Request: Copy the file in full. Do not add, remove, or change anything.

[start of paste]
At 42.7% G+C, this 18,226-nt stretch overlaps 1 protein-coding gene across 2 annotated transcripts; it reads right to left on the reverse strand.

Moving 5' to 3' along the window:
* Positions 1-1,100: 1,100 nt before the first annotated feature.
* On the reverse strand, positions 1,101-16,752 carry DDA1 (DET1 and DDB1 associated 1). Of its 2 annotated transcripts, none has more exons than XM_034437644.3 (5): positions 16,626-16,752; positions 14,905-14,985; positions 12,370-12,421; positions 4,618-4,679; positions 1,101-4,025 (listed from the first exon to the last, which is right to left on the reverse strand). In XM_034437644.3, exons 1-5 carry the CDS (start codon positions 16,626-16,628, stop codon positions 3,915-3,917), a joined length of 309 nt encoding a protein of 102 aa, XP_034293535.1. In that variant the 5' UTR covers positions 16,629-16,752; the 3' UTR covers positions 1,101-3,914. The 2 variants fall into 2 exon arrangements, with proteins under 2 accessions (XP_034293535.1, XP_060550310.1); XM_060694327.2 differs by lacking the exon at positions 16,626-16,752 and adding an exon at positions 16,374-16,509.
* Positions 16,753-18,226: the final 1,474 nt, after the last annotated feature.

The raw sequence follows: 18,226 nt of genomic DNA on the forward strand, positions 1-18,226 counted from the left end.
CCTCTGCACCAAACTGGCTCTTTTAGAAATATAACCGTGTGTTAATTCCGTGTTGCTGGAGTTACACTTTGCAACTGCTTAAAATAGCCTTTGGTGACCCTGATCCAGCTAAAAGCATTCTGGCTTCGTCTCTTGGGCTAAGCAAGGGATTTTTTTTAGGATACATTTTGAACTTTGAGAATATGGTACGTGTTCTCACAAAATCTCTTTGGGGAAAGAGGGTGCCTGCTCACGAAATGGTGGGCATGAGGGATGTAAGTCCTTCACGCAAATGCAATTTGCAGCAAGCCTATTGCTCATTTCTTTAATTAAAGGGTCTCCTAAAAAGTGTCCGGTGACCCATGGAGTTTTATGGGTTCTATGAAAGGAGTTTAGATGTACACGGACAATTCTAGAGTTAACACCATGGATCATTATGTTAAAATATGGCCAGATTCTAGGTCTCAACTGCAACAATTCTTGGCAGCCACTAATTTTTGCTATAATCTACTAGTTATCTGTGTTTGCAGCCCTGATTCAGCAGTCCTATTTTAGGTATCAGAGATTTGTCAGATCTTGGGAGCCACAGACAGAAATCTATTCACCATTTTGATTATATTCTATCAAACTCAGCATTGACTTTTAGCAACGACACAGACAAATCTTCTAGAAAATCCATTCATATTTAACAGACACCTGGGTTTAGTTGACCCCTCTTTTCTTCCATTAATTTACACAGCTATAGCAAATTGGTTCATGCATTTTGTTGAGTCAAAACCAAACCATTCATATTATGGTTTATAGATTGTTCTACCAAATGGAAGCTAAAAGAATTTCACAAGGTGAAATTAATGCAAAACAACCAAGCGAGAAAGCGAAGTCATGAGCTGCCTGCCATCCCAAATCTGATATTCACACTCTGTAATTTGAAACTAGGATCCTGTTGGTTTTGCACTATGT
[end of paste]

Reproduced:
At 42.7% G+C, this 18,226-nt stretch overlaps 1 protein-coding gene across 2 annotated transcripts; it reads right to left on the reverse strand.

Moving 5' to 3' along the window:
* Positions 1-1,100: 1,100 nt before the first annotated feature.
* On the reverse strand, positions 1,101-16,752 carry DDA1 (DET1 and DDB1 associated 1). Of its 2 annotated transcripts, none has more exons than XM_034437644.3 (5): positions 16,626-16,752; positions 14,905-14,985; positions 12,370-12,421; positions 4,618-4,679; positions 1,101-4,025 (listed from the first exon to the last, which is right to left on the reverse strand). In XM_034437644.3, exons 1-5 carry the CDS (start codon positions 16,626-16,628, stop codon positions 3,915-3,917), a joined length of 309 nt encoding a protein of 102 aa, XP_034293535.1. In that variant the 5' UTR covers positions 16,629-16,752; the 3' UTR covers positions 1,101-3,914. The 2 variants fall into 2 exon arrangements, with proteins under 2 accessions (XP_034293535.1, XP_060550310.1); XM_060694327.2 differs by lacking the exon at positions 16,626-16,752 and adding an exon at positions 16,374-16,509.
* Positions 16,753-18,226: the final 1,474 nt, after the last annotated feature.

The raw sequence follows: 18,226 nt of genomic DNA on the forward strand, positions 1-18,226 counted from the left end.
CCTCTGCACCAAACTGGCTCTTTTAGAAATATAACCGTGTGTTAATTCCGTGTTGCTGGAGTTACACTTTGCAACTGCTTAAAATAGCCTTTGGTGACCCTGATCCAGCTAAAAGCATTCTGGCTTCGTCTCTTGGGCTAAGCAAGGGATTTTTTTTAGGATACATTTTGAACTTTGAGAATATGGTACGTGTTCTCACAAAATCTCTTTGGGGAAAGAGGGTGCCTGCTCACGAAATGGTGGGCATGAGGGATGTAAGTCCTTCACGCAAATGCAATTTGCAGCAAGCCTATTGCTCATTTCTTTAATTAAAGGGTCTCCTAAAAAGTGTCCGGTGACCCATGGAGTTTTATGGGTTCTATGAAAGGAGTTTAGATGTACACGGACAATTCTAGAGTTAACACCATGGATCATTATGTTAAAATATGGCCAGATTCTAGGTCTCAACTGCAACAATTCTTGGCAGCCACTAATTTTTGCTATAATCTACTAGTTATCTGTGTTTGCAGCCCTGATTCAGCAGTCCTATTTTAGGTATCAGAGATTTGTCAGATCTTGGGAGCCACAGACAGAAATCTATTCACCATTTTGATTATATTCTATCAAACTCAGCATTGACTTTTAGCAACGACACAGACAAATCTTCTAGAAAATCCATTCATATTTAACAGACACCTGGGTTTAGTTGACCCCTCTTTTCTTCCATTAATTTACACAGCTATAGCAAATTGGTTCATGCATTTTGTTGAGTCAAAACCAAACCATTCATATTATGGTTTATAGATTGTTCTACCAAATGGAAGCTAAAAGAATTTCACAAGGTGAAATTAATGCAAAACAACCAAGCGAGAAAGCGAAGTCATGAGCTGCCTGCCATCCCAAATCTGATATTCACACTCTGTAATTTGAAACTAGGATCCTGTTGGTTTTGCACTATGT